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NPA is defined as an advance for which interest or repayment of principal or both remain outstanding for a period of more than two quarters. An asset which ceases to generate income for the bank. Interest debited to the borrower account has to be realized by the bank.Refers to the sum of non-performing loans (NPL) and real and other properties owned and acquired (ROPOA).
An NPA or non-performing asset is a classification used by financial institutions that refers to loans that are in jeopardy of being in default. NPA is defined as an advance for which interest or repayment of principal or both remain outstanding for a period of more than two quarters. The level of NPA act as an indicator showing the bankers credit risks and efficiency of allocation of resource.
The RBI has issued guidelines to banks for classification of assets into four categories:-
These are loans which do not have any problem are less risk
The account holder comes in this category when they dont pay three installment continuously after 90 days and up to 1year.
For this category bank has made 10%provision of funds from their profit to meet the losses generated NPA.
î€€ Identified as unreliable by internal inspector of bank or auditors or by RBI.
î€€For these 100% provision is made.
î€€When account holder comes in this category their account can be written off by the banks.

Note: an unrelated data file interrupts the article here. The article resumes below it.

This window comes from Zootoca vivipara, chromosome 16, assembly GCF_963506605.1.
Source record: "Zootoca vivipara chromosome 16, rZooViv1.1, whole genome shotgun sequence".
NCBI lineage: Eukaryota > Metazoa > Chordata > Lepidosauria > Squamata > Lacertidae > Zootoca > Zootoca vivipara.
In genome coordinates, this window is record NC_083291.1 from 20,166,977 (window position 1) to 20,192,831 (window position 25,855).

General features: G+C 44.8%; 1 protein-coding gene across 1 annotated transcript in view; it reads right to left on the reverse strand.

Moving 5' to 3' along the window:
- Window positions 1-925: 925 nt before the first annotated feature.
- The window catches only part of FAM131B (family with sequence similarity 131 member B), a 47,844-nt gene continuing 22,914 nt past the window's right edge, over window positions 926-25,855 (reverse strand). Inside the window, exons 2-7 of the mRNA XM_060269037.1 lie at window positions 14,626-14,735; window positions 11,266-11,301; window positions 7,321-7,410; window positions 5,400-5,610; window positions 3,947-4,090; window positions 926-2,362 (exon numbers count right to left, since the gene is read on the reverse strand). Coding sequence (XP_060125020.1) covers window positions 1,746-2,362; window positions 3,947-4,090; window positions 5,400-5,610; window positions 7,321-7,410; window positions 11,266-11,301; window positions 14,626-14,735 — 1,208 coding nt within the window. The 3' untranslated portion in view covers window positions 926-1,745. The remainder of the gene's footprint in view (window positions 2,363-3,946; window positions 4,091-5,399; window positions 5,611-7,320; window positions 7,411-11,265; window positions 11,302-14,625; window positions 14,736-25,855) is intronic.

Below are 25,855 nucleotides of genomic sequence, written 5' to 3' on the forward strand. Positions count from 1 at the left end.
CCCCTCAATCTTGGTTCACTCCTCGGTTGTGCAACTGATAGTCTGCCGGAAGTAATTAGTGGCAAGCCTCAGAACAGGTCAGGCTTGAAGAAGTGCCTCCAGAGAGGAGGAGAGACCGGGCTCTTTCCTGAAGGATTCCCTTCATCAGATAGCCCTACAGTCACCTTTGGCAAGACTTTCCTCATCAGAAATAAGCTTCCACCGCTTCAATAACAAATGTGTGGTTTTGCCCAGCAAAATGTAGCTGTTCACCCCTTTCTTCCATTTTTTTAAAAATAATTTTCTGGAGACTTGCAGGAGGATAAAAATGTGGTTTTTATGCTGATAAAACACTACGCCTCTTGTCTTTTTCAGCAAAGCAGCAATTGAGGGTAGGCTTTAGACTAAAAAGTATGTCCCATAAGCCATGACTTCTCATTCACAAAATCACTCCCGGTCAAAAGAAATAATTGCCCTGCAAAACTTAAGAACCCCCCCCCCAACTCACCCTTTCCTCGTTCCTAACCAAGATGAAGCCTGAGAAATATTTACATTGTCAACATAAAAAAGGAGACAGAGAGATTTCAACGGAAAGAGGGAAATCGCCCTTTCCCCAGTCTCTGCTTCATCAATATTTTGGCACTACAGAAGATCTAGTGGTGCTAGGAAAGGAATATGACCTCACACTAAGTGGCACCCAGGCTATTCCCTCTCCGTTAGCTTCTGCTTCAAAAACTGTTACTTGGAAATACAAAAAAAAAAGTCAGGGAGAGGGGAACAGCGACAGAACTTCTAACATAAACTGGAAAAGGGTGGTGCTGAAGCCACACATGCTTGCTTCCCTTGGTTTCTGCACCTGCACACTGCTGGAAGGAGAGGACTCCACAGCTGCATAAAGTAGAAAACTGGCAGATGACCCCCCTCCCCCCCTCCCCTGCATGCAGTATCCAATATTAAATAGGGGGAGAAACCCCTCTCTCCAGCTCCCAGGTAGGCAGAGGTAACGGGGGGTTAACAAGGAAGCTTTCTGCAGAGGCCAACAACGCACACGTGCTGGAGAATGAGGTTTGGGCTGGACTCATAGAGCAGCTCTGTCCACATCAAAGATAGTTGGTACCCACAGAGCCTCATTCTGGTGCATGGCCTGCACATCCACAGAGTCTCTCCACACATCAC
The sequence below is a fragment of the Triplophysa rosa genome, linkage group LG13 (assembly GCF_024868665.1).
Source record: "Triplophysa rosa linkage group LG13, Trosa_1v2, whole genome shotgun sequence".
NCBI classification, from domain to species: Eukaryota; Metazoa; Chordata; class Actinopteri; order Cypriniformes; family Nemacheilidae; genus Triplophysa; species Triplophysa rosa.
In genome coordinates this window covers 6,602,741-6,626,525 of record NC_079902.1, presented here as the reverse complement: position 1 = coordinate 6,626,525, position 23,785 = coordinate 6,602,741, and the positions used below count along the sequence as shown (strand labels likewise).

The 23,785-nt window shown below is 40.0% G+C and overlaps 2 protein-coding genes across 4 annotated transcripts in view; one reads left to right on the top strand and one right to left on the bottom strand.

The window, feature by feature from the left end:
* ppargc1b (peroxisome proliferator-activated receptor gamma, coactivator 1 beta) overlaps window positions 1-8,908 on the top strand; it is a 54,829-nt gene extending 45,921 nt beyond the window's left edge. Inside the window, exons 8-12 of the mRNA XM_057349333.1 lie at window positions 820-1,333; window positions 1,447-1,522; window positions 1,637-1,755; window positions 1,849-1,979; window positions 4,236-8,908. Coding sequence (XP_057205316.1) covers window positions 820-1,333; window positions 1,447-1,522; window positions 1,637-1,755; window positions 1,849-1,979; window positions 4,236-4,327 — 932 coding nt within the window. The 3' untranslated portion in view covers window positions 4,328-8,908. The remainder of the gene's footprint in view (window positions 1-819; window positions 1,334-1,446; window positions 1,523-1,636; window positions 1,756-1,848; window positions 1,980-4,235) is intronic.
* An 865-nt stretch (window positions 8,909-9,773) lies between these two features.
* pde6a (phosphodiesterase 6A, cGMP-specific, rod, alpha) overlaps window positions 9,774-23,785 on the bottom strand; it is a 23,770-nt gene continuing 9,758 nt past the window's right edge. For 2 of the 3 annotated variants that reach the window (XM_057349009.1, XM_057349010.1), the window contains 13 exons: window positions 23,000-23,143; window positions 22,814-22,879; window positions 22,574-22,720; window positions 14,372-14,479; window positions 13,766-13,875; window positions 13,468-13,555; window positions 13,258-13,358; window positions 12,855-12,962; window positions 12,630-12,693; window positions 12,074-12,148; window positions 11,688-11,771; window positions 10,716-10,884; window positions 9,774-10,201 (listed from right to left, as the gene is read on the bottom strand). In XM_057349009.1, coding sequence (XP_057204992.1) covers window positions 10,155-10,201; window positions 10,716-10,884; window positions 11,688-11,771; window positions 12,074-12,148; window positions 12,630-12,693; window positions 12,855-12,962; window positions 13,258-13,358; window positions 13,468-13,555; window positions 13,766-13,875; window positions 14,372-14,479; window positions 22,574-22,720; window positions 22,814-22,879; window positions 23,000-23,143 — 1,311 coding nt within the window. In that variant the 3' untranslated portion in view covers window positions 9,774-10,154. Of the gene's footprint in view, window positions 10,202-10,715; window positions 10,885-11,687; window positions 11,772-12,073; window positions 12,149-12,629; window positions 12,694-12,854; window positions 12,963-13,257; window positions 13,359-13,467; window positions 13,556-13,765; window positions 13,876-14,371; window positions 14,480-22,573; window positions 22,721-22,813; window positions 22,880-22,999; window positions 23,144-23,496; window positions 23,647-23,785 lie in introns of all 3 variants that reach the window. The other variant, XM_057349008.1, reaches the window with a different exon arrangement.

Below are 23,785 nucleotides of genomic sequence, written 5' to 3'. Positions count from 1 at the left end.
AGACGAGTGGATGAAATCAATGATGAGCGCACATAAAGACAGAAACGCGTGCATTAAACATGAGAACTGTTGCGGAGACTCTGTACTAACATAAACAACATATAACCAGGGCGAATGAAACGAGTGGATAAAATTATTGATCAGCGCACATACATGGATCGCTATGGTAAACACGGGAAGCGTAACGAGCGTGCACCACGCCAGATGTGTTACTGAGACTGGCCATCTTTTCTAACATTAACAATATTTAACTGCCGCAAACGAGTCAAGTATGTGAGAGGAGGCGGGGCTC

î€€After this the assets are handed over to recovery agents for sale.
Doubtful Assets :
All those assets which are considered as non-performing for period of more than 12 months are called as Doubtful Assets.
Provision on types of assets:-
Provision is allocating money every year to meet possible future loss.
types of assets
Causes of NPA:-
NPA arises due to a number of factors or causes like:-
Speculation : Investing in high risk assets to earn high income.
Default : Willful default by the borrowers.
Fraudulent practices : Fraudulent Practices like advancing loans to ineligible persons, advances without security or references, etc.
Diversion of funds : Most of the funds are diverted for unnecessary expansion and diversion of business.
Internal reasons : Many internal reasons like inefficient management, inappropriate technology, labour problems, marketing failure, etc. resulting in poor performance of the companies.
External reasons : External reasons like a recession in the economy, infrastructural problems, price rise, delay in release of sanctioned limits by banks, delays in settlements of payments by government, natural calamities, etc.
Factors leading to NPAs
Lack of proper pre-enquiry by the bank for sanctioning a loan to a customer.
Non performance of the business or the purpose for which the customer has taken the loan.
Loans sanctioned for agriculture purposes.
Change in government policies leads to NPA
Compare the data of Non Performing Assets of ICICI bank and PNB for the past five years;-
Punjab National Bank (PNB) is the third largest banking entity in the country with 6.6% share of the total non-food credit disbursals at the end of FY11. Strong growth and stellar margins has pegged the bank amongst the frontrunners in the PSU banking space. This has helped it keep its neck above its peers and increase its market share.